I think Ajahn Thanissaro has given several talks about this sort of thing and all of them come down to practicing the Dhamma in accordance with the Dhamma, not according to the current trends and whims of whatever culture Buddhism tends to pop up in. He said that all Buddhist cultures have real Dhamma practicioners but the point where the practice gets molded into the culture is the point where it becomes something other then Buddhism. In America we must all tread very carefully in this regard.

    After all, how can the empty materialism and anihilationism of current scientific paradigms and the moral relativism of many secularists really fit in with the Dhamma? Both fall under wrong view. I’m not a master nor enlightened at all, I just think certain things should stand alone. The Buddha closed out the possibility of adding or taking away from anything set out in his teachings prior to his death and considered his path to be complete so why try to change it. Like the old saying goes, “if it ain’t broke don’t try to fix it.”

    If Facebook and Twitter can help foster growth in the Dhamma then that is another story altogether and ultimately a good thing. I’m not above using technology or other means to try and get the youth interested in the Dhamma. This is a challenging culture to work with since religion is pretty much a pariah according to many of the elites in this country. They are all atheists or secularists with no place for religion, including Buddhism.

    It’s interesting to think about how Buddhists could reach the youth and get them interested though, and I think the social networking sites are a promising thing as far as that is concerned. I applaud anyone who can actually get people to consider the Dhamma instead of Miley Cyrus, American Idol or the Superbowl since it’s probably not easy and I’m quite a solitary fellow who doesn’t really speak of Buddhism outside the blogosphere. I wish you and your readers well. I always enjoy Dharma Folk even if I don’t always have much to say.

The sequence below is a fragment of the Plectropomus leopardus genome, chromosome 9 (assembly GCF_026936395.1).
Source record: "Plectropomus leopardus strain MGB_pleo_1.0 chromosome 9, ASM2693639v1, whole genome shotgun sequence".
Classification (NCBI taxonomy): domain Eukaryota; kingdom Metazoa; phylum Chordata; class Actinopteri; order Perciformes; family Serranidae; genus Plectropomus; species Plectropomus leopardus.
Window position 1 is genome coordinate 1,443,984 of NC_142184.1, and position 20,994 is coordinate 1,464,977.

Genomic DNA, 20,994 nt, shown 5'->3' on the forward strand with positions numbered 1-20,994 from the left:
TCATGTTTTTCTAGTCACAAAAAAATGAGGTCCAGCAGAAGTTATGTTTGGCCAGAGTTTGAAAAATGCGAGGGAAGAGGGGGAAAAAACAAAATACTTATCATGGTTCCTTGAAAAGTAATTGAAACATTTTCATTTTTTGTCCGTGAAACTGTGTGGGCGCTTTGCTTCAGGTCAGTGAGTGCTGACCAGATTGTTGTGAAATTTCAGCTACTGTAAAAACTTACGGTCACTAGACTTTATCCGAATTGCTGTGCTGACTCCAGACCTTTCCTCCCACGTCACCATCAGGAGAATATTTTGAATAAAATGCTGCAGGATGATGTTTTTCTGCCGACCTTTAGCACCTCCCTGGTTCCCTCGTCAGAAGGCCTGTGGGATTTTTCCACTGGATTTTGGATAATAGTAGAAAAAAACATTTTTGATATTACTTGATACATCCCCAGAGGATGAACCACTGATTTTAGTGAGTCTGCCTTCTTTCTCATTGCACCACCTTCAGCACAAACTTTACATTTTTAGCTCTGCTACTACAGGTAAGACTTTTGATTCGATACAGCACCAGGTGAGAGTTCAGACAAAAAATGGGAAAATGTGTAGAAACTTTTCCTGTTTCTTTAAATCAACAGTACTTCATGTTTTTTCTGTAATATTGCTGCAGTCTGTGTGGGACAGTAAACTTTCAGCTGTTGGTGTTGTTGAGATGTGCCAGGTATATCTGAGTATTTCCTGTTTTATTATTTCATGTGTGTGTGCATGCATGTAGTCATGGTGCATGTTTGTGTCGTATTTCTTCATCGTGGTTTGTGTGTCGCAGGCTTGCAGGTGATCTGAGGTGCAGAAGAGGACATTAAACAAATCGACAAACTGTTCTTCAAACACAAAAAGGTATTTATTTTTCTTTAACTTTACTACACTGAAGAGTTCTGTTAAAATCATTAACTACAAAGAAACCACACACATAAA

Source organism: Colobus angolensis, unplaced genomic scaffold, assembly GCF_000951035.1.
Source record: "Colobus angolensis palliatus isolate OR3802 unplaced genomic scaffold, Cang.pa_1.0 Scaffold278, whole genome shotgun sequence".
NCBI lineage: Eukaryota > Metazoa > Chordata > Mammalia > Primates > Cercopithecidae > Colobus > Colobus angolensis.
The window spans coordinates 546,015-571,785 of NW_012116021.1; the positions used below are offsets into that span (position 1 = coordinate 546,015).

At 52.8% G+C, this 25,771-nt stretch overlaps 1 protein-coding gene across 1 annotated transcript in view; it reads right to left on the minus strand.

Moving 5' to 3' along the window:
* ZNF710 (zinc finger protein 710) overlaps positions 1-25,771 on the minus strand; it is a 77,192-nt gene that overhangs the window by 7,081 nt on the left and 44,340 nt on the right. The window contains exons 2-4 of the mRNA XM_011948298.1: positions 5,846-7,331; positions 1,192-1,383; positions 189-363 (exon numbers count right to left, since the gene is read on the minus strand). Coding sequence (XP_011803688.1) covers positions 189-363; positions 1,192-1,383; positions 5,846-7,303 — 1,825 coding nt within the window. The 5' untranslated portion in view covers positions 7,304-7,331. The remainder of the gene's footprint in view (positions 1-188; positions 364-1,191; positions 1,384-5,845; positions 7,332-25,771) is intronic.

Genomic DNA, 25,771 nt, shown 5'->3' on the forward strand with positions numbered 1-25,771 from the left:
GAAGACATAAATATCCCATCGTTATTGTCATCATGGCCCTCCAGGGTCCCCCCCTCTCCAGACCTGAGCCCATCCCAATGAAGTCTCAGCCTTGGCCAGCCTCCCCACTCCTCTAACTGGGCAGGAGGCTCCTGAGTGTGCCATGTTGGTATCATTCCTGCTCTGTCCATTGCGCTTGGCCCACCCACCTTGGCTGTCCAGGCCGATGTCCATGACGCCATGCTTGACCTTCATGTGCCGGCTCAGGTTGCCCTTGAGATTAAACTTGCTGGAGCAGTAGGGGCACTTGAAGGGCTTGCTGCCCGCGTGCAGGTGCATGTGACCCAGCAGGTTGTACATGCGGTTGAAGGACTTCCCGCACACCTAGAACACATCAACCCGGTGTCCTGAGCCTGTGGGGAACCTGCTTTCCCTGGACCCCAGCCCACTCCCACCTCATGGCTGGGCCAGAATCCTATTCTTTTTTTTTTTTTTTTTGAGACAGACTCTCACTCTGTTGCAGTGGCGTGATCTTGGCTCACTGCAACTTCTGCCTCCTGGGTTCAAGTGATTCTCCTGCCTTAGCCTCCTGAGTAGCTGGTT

4. I think you’re making many of the same mistakes here that many westerners make when you use the term ‘Buddhist.’

    For example.
    Buddhists do not shave their heads and wear robes.
    Monks do that.

    Buddhists do not live in temples and ring bells.
    monks do that.

    Buddhists do not consider the Dali Lama the highest ranked living Bhuddist. Tibetan (and a couple of other groups) Buddhists do that.

    Buddhists all over the world are embracing technology. Vietnamese Zen teacher Thich Nhat Hanh writes on twitter.
    Popular and controversial Soto Priest Brad Warner both blogs and posts on twitter.
    his own teacher who is now ninety publishes a blog.

    My own Soto Zen teachers (of Suzuki Roshi’s lineage) Record their Dharma talks and publish them online, our Sangha communicates events through yahoo groups.

    Heck the Dali Lama himself has a blog.

    One problem we have is that when we talk about christianity we often note the difference between Catholics, protestants and more however when we talk about Buddhism we say ‘Buddhism’ when the reality is that the similarity between Tibetan Buddhism and Zen or Pure land Buddhism is about the same as the similarity between Judaism and Protestantism.

    Thes groups are wide spread and diverse. Buddhists in this country are very technology savvi. Buddhists in Burma where their practitioners are not likely to have an internet connection are less so.